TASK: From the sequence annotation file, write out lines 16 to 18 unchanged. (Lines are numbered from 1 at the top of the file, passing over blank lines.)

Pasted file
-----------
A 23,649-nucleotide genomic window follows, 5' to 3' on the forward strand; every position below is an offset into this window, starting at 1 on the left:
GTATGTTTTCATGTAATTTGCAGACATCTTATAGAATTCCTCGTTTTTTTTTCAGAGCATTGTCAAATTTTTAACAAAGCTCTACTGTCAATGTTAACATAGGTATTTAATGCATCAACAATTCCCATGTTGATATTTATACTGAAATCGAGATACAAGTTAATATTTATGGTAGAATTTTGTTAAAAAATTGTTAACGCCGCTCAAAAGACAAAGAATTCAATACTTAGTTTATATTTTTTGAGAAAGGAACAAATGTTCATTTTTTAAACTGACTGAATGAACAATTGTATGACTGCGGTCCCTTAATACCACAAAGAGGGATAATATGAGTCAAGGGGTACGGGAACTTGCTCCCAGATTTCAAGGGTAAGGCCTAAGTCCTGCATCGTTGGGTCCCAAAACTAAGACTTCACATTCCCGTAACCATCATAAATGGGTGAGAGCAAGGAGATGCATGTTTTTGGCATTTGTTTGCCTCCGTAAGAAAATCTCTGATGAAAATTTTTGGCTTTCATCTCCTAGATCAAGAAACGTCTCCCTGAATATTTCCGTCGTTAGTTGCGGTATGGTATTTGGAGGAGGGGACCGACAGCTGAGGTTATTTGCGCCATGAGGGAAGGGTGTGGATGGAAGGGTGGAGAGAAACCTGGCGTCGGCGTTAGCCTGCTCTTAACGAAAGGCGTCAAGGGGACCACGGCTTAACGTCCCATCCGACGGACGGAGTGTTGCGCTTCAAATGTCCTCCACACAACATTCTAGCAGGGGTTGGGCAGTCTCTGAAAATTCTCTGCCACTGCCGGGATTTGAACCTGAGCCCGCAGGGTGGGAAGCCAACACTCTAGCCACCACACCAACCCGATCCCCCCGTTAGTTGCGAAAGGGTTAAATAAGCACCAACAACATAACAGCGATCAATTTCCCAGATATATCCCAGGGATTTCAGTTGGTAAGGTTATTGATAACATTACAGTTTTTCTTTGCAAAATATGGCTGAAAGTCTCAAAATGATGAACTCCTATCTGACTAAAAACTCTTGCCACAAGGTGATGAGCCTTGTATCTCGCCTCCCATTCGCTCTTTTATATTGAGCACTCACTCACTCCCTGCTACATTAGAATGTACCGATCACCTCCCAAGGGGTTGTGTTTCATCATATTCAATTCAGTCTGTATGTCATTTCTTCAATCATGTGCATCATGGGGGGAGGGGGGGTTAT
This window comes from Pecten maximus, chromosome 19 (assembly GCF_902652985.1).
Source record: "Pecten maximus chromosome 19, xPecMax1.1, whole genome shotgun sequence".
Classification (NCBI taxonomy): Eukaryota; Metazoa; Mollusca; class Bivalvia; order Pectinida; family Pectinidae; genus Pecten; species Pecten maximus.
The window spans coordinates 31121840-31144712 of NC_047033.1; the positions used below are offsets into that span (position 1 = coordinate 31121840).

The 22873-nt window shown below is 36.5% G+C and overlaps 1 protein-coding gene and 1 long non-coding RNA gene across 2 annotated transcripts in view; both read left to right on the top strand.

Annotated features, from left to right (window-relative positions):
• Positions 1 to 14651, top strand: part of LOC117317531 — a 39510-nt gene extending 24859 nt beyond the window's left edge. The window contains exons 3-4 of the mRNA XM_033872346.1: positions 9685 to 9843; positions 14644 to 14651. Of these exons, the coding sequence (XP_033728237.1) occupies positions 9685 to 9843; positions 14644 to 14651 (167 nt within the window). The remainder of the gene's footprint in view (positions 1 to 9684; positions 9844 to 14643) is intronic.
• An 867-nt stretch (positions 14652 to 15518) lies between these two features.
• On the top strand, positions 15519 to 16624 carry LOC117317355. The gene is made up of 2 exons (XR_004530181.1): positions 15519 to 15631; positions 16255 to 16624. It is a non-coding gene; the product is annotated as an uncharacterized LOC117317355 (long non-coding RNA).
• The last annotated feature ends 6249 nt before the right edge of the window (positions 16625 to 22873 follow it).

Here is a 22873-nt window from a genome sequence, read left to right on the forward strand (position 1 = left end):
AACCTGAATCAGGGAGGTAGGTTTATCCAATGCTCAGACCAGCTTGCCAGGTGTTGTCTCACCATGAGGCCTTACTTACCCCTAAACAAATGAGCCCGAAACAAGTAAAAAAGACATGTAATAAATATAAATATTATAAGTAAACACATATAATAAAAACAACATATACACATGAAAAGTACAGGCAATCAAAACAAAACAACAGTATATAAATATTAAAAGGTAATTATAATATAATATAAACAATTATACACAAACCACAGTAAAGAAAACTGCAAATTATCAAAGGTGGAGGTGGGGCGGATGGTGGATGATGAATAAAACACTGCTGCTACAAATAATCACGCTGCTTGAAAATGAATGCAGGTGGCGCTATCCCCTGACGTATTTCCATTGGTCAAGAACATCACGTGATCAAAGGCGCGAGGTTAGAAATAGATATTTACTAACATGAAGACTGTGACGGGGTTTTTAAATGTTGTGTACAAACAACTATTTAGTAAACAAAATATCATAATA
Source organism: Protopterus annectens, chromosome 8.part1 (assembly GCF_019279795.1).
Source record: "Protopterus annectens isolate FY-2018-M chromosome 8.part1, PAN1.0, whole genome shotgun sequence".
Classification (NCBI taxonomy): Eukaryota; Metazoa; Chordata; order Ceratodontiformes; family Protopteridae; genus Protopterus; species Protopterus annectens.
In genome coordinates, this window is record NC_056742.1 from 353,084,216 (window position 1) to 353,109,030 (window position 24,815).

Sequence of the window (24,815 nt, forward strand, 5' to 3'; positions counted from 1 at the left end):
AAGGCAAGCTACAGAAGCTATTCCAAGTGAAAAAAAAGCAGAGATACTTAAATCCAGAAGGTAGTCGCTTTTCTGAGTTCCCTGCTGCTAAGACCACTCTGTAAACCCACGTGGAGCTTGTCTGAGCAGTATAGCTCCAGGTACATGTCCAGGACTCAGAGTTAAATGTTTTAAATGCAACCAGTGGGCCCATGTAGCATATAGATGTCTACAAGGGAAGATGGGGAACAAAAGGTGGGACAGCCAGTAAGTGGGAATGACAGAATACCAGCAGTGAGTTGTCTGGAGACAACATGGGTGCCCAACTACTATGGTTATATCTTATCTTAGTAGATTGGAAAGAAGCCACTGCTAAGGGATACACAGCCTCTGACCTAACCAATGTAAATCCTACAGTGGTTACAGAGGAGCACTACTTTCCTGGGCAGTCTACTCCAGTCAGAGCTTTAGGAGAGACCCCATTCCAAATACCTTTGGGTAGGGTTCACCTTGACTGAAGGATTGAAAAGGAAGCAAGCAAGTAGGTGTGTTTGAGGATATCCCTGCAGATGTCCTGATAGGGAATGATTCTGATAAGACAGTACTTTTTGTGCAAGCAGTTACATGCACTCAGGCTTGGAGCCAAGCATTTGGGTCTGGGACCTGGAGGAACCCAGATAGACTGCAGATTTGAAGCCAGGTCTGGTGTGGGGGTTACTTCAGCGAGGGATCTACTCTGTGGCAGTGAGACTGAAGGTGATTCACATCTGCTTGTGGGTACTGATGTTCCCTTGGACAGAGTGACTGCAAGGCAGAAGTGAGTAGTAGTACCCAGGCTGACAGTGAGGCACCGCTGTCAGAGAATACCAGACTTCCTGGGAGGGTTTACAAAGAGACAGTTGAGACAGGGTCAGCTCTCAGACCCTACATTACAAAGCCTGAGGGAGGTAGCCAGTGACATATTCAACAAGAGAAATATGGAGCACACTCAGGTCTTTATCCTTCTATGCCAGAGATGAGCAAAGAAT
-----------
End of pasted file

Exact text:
Source record: "Protopterus annectens isolate FY-2018-M chromosome 8.part1, PAN1.0, whole genome shotgun sequence".
Classification (NCBI taxonomy): Eukaryota; Metazoa; Chordata; order Ceratodontiformes; family Protopteridae; genus Protopterus; species Protopterus annectens.
In genome coordinates, this window is record NC_056742.1 from 353,084,216 (window position 1) to 353,109,030 (window position 24,815).